Evolution of Massive stars, Supernovae and eruptive transients, Star forming regions, Interstellar medium and circumstellar material
Dr. Nathan Smith is interested in understanding the evolution and fate of massive stars, and their influence on the surrounding interstellar medium. His primary focus is on the violent explosions and eruptions that occur as a massive star approaches its death, especially those of the most massive and luminous stars known. Although these stars drive the energetics of the interstellar medium and are extremely bright and easy to observe, the way they reach their demise and finally explode is still very poorly understood. Nathan specializes in multiwavelength spectroscopy and high-resolution imaging of supernovae and other transients in order to study explosions observed in real time, and he studies spatially resolved circumstellar material in order to constrain the physical properties of mass-loss episodes that have occurred in the past.
Another main area of interest is the evolution of massive star-forming regions, where energy input from the radiation, winds, and explosions of massive stars can influence star and planet formation in the surrounding cloud. Nathan performs detailed mutiwavelength studies of nearby stellar nurseries, working toward a complete picture of the complex processes that dominate the massive star-forming environment, trying to understand the interplay between star death and birth. This impacts our own origins, since the Solar system is thought to have formed in such a region, probably exposed to nearby supernovae.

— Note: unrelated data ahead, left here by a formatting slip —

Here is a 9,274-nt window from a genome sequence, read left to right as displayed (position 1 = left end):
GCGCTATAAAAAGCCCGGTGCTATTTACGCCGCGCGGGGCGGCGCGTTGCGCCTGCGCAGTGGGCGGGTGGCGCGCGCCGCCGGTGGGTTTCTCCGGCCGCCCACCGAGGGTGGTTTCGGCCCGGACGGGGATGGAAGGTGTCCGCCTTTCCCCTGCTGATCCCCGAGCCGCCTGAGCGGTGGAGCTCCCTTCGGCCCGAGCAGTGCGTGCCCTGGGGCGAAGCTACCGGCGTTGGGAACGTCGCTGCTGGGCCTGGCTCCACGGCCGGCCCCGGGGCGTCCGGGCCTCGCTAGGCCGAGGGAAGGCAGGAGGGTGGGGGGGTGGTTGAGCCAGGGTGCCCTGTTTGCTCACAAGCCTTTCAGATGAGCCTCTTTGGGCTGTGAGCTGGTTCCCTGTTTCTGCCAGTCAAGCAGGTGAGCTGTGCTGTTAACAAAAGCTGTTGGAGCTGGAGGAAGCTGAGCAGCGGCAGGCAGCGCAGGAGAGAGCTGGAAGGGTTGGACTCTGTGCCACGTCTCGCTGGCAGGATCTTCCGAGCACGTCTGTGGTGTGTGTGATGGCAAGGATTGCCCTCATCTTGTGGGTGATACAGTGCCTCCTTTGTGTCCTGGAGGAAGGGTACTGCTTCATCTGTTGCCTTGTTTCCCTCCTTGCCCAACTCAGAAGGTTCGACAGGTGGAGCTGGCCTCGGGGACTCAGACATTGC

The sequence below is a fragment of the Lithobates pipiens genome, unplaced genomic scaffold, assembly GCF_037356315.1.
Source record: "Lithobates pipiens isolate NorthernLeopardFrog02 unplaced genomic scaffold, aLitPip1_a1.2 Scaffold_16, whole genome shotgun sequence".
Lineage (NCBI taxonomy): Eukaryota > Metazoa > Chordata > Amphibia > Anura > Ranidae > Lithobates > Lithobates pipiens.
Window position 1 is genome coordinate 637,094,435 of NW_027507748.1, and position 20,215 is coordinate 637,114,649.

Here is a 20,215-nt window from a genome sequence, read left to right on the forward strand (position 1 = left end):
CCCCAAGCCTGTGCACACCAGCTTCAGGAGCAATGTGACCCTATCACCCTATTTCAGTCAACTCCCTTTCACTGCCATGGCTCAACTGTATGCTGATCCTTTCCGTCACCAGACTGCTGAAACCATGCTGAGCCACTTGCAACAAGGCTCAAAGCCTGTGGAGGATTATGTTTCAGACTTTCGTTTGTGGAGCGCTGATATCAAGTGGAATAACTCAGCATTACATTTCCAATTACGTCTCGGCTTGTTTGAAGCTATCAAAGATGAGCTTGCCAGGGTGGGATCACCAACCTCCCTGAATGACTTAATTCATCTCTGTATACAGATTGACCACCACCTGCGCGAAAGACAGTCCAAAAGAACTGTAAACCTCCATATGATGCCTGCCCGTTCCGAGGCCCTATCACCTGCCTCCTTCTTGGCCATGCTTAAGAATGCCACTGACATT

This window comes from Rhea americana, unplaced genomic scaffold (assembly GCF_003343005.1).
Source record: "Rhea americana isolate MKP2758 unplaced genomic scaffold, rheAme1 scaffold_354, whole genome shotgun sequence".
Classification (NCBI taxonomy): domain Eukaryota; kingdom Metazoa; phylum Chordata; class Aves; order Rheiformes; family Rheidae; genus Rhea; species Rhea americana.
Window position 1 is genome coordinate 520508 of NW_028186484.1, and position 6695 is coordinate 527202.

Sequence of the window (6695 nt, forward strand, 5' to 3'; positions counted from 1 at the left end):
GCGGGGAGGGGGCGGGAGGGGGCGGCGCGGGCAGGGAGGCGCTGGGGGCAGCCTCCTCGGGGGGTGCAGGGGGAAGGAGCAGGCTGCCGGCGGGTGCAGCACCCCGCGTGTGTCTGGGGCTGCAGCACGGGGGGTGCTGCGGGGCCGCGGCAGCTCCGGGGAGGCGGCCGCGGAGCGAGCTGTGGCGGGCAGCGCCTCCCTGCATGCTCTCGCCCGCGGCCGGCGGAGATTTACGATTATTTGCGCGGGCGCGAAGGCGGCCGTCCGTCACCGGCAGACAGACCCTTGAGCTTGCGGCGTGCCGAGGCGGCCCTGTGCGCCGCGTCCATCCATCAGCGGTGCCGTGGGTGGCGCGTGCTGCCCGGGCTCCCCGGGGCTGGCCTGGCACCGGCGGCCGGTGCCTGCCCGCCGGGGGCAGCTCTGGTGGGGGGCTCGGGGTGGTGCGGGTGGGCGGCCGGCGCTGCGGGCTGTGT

Nathan conducts observations using the Hubble Space Telescope and other NASA missions, plus numerous ground-based optical/infrared telescopes. Although primarily an observer, he incorporates theoretical tools in his work, and has a broad interest in Galactic astronomy including stellar evolution, mass loss, circumstellar material, shock physics, HII regions, disks, jets, planetary nebulae, dust formation, and nebular spectroscopy. Nathan earned undergraduate degrees in music and astronomy, plus a master's degree and a Ph.D. in Astrophysics.